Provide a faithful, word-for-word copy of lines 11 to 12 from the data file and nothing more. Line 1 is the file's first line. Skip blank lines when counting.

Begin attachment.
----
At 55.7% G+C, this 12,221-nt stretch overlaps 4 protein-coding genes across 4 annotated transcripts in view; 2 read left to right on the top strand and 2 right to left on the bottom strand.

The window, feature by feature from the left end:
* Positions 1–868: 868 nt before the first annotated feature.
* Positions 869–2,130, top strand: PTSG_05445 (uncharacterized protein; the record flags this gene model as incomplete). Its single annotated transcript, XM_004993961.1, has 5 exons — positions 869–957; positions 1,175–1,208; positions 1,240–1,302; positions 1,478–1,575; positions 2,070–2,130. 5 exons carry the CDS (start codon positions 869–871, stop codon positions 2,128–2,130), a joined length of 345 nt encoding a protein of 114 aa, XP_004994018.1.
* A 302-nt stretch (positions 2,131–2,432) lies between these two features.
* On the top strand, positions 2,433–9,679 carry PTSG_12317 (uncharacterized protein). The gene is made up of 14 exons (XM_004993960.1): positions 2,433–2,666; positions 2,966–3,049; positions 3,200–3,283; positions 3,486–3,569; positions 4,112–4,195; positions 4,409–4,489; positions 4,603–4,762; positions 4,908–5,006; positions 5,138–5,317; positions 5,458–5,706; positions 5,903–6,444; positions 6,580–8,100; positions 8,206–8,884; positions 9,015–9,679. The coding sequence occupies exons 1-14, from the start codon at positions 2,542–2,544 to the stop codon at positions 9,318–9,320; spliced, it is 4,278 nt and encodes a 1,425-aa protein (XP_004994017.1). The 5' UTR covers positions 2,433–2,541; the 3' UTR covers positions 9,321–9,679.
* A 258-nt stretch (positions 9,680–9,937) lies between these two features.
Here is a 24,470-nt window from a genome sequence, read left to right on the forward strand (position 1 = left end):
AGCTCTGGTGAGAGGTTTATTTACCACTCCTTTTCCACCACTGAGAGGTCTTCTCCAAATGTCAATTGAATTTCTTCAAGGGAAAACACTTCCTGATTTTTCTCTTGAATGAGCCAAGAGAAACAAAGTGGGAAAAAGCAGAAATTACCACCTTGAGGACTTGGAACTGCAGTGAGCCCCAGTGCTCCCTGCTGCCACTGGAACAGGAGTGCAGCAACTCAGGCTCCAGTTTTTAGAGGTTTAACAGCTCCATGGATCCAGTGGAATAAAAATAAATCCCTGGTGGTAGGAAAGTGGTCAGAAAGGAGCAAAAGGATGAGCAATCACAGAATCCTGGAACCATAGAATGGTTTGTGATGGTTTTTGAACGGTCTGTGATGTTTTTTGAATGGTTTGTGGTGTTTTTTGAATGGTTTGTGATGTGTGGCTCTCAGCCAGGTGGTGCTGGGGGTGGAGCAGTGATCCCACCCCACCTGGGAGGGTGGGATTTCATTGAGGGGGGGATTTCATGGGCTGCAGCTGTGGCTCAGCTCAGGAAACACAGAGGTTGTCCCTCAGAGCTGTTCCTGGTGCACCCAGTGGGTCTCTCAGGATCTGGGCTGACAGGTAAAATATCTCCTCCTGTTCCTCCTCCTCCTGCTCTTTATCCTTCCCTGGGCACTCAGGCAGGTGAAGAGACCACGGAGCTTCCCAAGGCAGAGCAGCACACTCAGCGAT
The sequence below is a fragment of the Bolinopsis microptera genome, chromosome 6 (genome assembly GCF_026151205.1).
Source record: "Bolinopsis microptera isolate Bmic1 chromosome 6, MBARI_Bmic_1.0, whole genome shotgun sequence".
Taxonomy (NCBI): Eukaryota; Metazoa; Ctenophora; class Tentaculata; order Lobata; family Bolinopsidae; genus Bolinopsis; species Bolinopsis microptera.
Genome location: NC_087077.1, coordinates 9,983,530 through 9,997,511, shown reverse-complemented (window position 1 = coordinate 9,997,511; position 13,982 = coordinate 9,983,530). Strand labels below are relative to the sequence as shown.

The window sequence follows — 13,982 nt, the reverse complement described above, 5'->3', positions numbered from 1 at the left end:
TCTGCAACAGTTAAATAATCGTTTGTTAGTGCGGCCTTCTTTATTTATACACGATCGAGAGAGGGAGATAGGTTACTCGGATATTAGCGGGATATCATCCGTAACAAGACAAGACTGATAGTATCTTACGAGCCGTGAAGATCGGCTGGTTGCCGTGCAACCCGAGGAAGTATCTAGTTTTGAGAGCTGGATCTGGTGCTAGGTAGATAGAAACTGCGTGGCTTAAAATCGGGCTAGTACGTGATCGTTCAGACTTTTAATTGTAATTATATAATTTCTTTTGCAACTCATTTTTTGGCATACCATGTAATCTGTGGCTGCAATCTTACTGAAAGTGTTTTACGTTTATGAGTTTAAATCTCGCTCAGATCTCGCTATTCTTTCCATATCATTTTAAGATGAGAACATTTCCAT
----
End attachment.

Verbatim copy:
Source record: "Bolinopsis microptera isolate Bmic1 chromosome 6, MBARI_Bmic_1.0, whole genome shotgun sequence".
Taxonomy (NCBI): Eukaryota; Metazoa; Ctenophora; class Tentaculata; order Lobata; family Bolinopsidae; genus Bolinopsis; species Bolinopsis microptera.